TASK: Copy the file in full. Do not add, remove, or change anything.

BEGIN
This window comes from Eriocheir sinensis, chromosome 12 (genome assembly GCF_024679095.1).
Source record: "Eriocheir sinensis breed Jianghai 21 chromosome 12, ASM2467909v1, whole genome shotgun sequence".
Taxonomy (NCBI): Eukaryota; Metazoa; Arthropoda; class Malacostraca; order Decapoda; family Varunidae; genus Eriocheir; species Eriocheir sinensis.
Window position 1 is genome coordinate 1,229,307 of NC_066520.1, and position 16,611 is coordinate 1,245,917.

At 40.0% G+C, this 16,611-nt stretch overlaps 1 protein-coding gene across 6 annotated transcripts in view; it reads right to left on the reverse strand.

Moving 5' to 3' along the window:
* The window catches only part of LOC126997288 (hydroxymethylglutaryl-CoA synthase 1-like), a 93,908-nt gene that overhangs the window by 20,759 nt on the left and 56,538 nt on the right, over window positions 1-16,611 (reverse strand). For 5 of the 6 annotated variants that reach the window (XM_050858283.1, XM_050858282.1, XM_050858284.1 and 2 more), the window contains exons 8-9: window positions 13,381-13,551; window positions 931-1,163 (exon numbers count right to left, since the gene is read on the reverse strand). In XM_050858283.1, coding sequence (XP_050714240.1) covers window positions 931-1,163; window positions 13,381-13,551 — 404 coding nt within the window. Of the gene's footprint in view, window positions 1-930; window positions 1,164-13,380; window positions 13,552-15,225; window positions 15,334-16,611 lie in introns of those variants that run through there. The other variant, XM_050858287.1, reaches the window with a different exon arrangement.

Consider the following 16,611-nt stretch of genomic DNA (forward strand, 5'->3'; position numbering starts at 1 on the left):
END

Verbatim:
This window comes from Eriocheir sinensis, chromosome 12 (genome assembly GCF_024679095.1).
Source record: "Eriocheir sinensis breed Jianghai 21 chromosome 12, ASM2467909v1, whole genome shotgun sequence".
Taxonomy (NCBI): Eukaryota; Metazoa; Arthropoda; class Malacostraca; order Decapoda; family Varunidae; genus Eriocheir; species Eriocheir sinensis.
Window position 1 is genome coordinate 1,229,307 of NC_066520.1, and position 16,611 is coordinate 1,245,917.

At 40.0% G+C, this 16,611-nt stretch overlaps 1 protein-coding gene across 6 annotated transcripts in view; it reads right to left on the reverse strand.

Moving 5' to 3' along the window:
* The window catches only part of LOC126997288 (hydroxymethylglutaryl-CoA synthase 1-like), a 93,908-nt gene that overhangs the window by 20,759 nt on the left and 56,538 nt on the right, over window positions 1-16,611 (reverse strand). For 5 of the 6 annotated variants that reach the window (XM_050858283.1, XM_050858282.1, XM_050858284.1 and 2 more), the window contains exons 8-9: window positions 13,381-13,551; window positions 931-1,163 (exon numbers count right to left, since the gene is read on the reverse strand). In XM_050858283.1, coding sequence (XP_050714240.1) covers window positions 931-1,163; window positions 13,381-13,551 — 404 coding nt within the window. Of the gene's footprint in view, window positions 1-930; window positions 1,164-13,380; window positions 13,552-15,225; window positions 15,334-16,611 lie in introns of those variants that run through there. The other variant, XM_050858287.1, reaches the window with a different exon arrangement.

Consider the following 16,611-nt stretch of genomic DNA (forward strand, 5'->3'; position numbering starts at 1 on the left):